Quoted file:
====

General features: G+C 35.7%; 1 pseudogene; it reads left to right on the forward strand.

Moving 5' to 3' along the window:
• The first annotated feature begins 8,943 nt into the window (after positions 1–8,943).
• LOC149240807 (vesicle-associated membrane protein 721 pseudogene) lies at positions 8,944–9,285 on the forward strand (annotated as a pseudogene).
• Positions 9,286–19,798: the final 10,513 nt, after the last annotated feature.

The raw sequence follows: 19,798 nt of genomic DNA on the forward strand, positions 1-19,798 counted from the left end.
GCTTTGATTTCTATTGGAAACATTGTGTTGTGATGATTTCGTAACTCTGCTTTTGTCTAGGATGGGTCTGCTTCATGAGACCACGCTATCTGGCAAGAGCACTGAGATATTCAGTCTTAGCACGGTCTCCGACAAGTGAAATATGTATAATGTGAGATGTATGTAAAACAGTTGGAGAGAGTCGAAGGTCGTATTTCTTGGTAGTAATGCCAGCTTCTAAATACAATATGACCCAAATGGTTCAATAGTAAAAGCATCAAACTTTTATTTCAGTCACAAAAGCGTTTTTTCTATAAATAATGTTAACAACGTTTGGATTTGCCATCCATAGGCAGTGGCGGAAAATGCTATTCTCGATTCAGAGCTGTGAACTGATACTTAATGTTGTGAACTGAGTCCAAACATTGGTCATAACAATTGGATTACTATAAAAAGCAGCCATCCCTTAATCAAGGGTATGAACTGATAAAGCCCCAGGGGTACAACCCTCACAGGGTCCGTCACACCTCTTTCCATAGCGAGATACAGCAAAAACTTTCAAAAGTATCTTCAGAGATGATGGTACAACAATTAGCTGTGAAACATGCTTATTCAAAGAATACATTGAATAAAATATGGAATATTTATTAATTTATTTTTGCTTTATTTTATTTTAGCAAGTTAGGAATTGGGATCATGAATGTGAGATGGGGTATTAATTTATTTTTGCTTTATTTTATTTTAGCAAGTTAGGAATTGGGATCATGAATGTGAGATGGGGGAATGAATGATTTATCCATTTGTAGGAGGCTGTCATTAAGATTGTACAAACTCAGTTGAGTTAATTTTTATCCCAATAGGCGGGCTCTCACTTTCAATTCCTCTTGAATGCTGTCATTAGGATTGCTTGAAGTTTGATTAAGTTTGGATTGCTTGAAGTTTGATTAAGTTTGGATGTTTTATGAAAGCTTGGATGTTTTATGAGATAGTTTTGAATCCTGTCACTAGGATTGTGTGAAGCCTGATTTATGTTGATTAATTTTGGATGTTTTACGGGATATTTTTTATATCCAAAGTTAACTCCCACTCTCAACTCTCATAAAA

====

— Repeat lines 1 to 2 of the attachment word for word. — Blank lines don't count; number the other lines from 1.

General features: G+C 35.7%; 1 pseudogene; it reads left to right on the forward strand.

Moving 5' to 3' along the window: